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Kiyoshi Ito, Mitsunori Yamada, Tetsuyoshi Horiuchi, and Kazuhiro Hongo


Few reports have been published regarding the detailed microsurgical anatomy of the dura mater at the craniovertebral junction (CVJ), although many neurosurgeons have had the opportunity to conduct surgeries in this region, such as in cases of Chiari malformation. The authors aimed to evaluate the detailed and precise microsurgical anatomy of the dura mater at the CVJ for safe and effective surgical treatment at this area.


This study consisted of dissection of 4 formalin-fixed, continuous, human cadaveric dura maters, extending from the posterior fossa to the C2 level. After removing the occipital bone and C1 laminae, a dural incision was made to harvest the specimen. The following structural and topographical aspects of the dura mater in each region were studied: 1) thickness, 2) morphological characteristics, and 3) vascular structures.


The average thicknesses of the dura mater were 313.4 ± 137.0 μm, 3051.5 ± 798.8 μm, and 866.5 ± 359.0 μm in the posterior cranial fossa, CVJ, and spinal region, respectively. The outer layer of the posterior cranial dura mater and the tendon of the rectus capitis posterior minor muscle were connected, forming the “myodural bridge.” The dura mater at the CVJ had a well-developed vascular network. These vascular structures were determined to be veins or the venous sinus, and were mainly located around the interface between the inner layer of the cranial dura mater and the rectus capitis posterior minor muscle layer. Regarding the morphological features, the bulging located in the inner layer of the dura mater at the CVJ was determined to be the marginal sinus, and contained a pacchionian granulation that allowed for CSF circulation. In the spinal region, the dura mater was characterized by a single, thick layer enclosing the collagen fibers with almost the same orientation.


The dura mater at the CVJ displayed dynamic morphological changes within an extremely short segment. Its characteristic anatomical features were not similar to those in the cranial regions. The dural bulging at the CVJ was determined to be the venous sinus. During surgery in the posterior fossa, CVJ, and spinal cord, different procedures should be used because of the specific microsurgical anatomy of each region.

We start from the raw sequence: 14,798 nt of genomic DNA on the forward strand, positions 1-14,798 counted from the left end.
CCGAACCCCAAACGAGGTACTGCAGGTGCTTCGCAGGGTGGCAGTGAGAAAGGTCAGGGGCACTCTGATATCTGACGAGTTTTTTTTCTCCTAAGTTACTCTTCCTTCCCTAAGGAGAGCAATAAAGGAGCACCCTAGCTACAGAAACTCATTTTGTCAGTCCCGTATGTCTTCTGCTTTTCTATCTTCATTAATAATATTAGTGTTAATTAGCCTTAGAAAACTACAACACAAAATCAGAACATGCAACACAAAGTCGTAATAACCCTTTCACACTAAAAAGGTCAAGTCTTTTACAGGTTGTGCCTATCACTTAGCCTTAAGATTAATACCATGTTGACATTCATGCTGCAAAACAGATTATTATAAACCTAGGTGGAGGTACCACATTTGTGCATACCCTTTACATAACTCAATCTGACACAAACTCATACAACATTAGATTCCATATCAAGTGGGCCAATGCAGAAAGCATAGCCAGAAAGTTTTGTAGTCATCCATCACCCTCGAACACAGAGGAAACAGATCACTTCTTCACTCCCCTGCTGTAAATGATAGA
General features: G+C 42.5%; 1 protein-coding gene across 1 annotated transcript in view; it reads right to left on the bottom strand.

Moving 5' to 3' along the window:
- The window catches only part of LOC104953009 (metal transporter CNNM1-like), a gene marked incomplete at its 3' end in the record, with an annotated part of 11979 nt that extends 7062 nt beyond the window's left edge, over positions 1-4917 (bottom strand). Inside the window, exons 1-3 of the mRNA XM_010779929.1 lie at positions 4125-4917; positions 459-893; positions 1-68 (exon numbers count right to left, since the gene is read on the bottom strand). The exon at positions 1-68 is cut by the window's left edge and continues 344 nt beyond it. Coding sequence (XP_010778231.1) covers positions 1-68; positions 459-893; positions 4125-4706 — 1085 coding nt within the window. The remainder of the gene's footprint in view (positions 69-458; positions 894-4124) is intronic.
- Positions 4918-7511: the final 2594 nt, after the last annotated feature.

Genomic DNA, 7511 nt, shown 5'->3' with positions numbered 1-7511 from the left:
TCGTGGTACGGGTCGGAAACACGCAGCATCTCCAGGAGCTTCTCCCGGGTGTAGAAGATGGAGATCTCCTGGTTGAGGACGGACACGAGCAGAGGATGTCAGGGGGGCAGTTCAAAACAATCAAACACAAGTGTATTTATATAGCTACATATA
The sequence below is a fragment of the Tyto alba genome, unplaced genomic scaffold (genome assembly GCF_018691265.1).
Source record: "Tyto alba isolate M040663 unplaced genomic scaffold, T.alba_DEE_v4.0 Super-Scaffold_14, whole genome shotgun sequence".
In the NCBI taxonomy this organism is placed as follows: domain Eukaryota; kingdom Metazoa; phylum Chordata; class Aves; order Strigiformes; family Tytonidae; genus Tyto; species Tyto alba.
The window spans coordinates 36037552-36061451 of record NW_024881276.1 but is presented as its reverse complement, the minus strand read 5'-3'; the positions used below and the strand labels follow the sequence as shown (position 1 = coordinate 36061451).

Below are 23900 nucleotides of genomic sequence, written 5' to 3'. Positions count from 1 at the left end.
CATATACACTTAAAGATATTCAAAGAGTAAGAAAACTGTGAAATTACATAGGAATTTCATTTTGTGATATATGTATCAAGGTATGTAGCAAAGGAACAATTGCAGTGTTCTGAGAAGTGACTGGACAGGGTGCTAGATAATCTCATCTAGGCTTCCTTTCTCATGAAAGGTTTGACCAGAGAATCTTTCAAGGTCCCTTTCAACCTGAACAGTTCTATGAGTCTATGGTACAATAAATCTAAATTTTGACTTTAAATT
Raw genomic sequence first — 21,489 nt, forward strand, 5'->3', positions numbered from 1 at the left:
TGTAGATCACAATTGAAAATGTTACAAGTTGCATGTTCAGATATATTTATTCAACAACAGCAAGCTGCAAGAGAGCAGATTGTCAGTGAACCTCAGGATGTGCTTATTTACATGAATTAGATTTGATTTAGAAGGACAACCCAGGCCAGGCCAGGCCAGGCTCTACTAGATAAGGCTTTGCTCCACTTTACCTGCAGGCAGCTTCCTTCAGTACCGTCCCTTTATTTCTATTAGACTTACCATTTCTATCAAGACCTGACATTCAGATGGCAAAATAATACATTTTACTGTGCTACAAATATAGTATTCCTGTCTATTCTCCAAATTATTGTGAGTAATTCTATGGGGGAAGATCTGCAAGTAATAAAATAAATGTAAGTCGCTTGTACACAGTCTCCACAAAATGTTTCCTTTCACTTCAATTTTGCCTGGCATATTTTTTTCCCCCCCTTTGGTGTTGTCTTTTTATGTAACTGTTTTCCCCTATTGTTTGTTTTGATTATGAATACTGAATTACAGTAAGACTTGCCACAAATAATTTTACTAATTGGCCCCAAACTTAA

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Shin-Ichi Miyatake, Shinji Kawabata, Yoshinaga Kajimoto, Atsushi Aoki, Kunio Yokoyama, Makoto Yamada, Toshihiko Kuroiwa, Motomu Tsuji, Yoshio Imahori, Mitsunori Kirihata, Yoshinori Sakurai, Shin-Ichiro Masunaga, Kenji Nagata, Akira Maruhashi, and Koji Ono

Object. To improve the effectiveness of boron neutron capture therapy (BNCT) for malignant gliomas, the authors used epithermal rather than thermal neutrons for deep penetration and two boron compounds—sodium borocaptate (BSH) and boronophenylalanine (BPA)—with different accumulation mechanisms to increase the boron level in tumors while compensating for each other's faults.

Methods. Thirteen patients, 10 of whom harbored a glioblastoma multiforme (GBM), one a gliosarcoma, one an anaplastic astrocytoma, and one an anaplastic oligoastrocytoma, were treated using this modified BNCT between January 2002 and December 2003. Postoperatively, neuroimaging revealed that only one patient with a GBM had no lesion enhancement postoperatively. The patients underwent 18F-BPA positron emission tomography, if available, to assess the accumulation and distribution of BPA before neutron radiotherapy. The neutron fluence rate was estimated using the Simulation Environments for Radiotherapy Applications dose-planning system before irradiation. The patients' volume assessments were performed using magnetic resonance (MR) imaging or computerized tomography (CT) scanning. Improvements in the disease as seen on neuroimages were assessed between 2 and 7 days after irradiation to determine the initial effects of BNCT; its maximal effects were also analyzed on serial neuroimages.

The mean tumor volume before BNCT was 42.3 cm3. Regardless of the pre-BNCT tumor volume, in every patient harboring an assessable lesion, improvements on MR or CT images were recognized both at the initial assessment (range of volume reduction rate 17.4–71%, mean rate 46.4%) and at follow-up assessments (range of volume reduction rates 30.3–87.6%, mean rate 58.5%). More than 50% of the contrast-enhanced lesions disappeared in eight of the 12 patients during the follow-up period.

Conclusions. This modified BNCT produced a good improvement in malignant gliomas, as seen on neuroimages.